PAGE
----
Good luck with the next course.
Dear Abi and Alison
I just wanted to thank you for the great workshop last week-end. I really enjoyed myself and learnt a lot. You are both very good teachers and the group was really nice. Although I haven't done any pottery myself yet (!), I am very motivated now to try. The pots I decorated are lovely - Mike was most impressed. I still have to polish them so that I can take some pictures and send them off to my friends.
Attached are some photographs that I took over the week-end. Please keep me posted on any future workshops that you might do!
Thanks again and all the best
Dear Alison and Abi
This is to thank you and say how much I enjoyed the 2 day workshop and that I learned a huge amount, which I hope will allow me to produce some more nice pots in the future.
Sorry for the delay in replying but the day after I got back my very first-ever ceramics exhibition started in a local gallery, which I am sharing with two local artists It is going pretty well and I have already sold two of the nicest pieces that I made with you at Christow...
Throughout 2018, I will be offering weekly classes, evenings 6.30pm to 9pm, and mornings 9.30am-12.00pm but can be flexible on days/times depending on the group. Each class is open to 2 students to allow plenty of individual attention. I offer demonstrations and tuition in all the basic building skills: coiling, slabbing, press moulding and of course throwing, but am more than happy to leave you to explore the clay on your own and guide you when you seek advice.
We can agree a more detailed lesson plan at the start of lessons, and aim to make something which you would personally enjoy making.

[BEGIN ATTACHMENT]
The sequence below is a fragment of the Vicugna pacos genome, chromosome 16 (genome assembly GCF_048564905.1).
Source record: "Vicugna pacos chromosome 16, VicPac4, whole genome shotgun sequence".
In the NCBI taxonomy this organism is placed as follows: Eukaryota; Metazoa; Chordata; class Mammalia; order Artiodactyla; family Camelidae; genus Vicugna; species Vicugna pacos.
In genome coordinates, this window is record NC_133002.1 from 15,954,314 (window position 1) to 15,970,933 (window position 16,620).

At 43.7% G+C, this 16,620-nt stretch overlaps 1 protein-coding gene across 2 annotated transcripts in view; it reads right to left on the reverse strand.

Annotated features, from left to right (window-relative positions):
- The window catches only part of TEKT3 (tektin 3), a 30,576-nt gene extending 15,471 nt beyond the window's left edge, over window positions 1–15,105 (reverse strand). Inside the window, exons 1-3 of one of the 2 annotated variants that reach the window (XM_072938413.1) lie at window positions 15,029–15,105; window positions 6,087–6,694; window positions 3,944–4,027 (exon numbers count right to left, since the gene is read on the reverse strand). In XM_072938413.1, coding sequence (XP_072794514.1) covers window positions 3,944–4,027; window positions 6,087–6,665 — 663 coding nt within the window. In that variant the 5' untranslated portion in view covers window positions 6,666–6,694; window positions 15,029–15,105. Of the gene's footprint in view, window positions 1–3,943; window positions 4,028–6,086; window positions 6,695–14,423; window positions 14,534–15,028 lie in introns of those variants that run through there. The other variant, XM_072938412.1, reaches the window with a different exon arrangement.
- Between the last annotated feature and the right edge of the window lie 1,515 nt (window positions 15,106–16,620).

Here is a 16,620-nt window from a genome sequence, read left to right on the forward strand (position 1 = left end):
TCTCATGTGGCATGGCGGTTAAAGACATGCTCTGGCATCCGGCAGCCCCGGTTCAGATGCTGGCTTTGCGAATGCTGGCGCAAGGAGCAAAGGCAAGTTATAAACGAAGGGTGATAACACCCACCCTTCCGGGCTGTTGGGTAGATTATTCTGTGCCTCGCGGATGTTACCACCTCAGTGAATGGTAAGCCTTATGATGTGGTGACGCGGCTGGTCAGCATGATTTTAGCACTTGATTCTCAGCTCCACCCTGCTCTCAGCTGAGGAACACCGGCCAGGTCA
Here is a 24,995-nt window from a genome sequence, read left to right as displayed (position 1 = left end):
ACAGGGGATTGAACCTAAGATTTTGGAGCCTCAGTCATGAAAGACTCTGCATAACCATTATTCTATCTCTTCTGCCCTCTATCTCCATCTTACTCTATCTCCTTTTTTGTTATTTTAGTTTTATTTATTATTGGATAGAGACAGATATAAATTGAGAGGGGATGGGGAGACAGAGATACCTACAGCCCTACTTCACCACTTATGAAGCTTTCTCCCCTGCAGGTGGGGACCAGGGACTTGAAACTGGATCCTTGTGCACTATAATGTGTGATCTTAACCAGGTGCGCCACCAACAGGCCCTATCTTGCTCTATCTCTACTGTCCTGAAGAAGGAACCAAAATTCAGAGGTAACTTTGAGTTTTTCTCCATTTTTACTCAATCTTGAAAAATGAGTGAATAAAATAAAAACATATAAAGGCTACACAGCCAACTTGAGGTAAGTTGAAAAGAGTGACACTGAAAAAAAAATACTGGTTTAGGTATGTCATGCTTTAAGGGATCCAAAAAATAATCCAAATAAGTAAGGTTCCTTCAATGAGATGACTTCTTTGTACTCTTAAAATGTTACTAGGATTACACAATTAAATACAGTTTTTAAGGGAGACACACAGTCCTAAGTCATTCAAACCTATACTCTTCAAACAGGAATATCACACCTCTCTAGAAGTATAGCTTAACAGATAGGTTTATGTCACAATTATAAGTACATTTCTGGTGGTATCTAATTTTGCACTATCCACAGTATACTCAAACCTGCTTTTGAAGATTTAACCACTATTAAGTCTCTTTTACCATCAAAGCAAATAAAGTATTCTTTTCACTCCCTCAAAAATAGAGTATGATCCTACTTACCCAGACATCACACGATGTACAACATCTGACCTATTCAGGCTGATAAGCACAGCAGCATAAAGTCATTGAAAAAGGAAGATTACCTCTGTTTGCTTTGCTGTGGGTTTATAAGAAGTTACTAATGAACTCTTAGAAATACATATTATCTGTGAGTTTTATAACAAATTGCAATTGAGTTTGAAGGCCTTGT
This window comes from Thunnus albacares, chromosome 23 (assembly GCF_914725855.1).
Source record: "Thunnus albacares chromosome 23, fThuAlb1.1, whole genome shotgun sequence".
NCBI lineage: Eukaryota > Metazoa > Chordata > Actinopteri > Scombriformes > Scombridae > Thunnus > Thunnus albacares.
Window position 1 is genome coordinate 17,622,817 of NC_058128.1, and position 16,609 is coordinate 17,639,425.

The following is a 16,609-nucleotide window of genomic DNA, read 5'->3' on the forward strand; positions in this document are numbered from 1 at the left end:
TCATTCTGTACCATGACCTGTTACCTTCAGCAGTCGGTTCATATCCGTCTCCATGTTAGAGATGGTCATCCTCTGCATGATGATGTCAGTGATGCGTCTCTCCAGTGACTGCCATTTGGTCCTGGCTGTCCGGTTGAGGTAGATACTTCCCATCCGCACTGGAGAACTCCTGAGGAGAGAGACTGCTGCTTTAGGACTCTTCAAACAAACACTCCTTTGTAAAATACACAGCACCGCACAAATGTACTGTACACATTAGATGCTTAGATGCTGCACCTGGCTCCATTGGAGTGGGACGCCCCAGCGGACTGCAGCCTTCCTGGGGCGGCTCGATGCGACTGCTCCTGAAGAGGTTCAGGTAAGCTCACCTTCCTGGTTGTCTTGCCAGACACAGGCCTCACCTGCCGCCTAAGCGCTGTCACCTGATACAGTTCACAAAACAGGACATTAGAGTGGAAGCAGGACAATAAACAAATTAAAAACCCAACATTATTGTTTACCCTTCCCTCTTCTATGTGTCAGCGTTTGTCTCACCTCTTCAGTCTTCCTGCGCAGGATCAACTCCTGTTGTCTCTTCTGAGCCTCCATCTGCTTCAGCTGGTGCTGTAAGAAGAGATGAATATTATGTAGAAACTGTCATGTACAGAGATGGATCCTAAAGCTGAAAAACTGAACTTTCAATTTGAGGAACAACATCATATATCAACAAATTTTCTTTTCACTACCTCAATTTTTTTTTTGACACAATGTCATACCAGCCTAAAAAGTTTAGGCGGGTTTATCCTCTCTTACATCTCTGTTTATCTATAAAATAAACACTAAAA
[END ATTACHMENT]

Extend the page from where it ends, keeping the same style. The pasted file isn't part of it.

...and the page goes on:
A good library of books on ceramics is available, which students are welcome to borrow between classes.
The cost is £20.00 per person for a two hour lesson, or £25.00 for 2.5 hours. This would be payable in advance per 4-5 lessons, with an additional charge of £4.00 per finished fired piece if students wish to take their work home. This covers the cost of clay, decorating materials, glazes and two firings in an electric kiln. Alternatively, students buy a bag of their own clay to use. This will keep the final cost of taking pieces of work home low. I am happy to collect clay from the supplier CTM Pottery Supplies on your behalf. If we bulk buy together we will get a basic discount and a further discount with my West Country Potters’ membership card.
With clay supplied by me - charges are currently £4.00 per item fired
With your own clay - £2.50 per item fired
This charge covers the costs of (clay), all decorating materials and glazes, firing costs x 2 firings, and general studio electricity.
If you are unable to attend a particular class, where possible, an alternative date will be arranged.
There will also be the opportunity to participate in workshop sessions on alternative firing techniques, including saggar, raku and smoke firing.
If you are interested in having a chat about classes, please call Alison on 07809446122 or email me at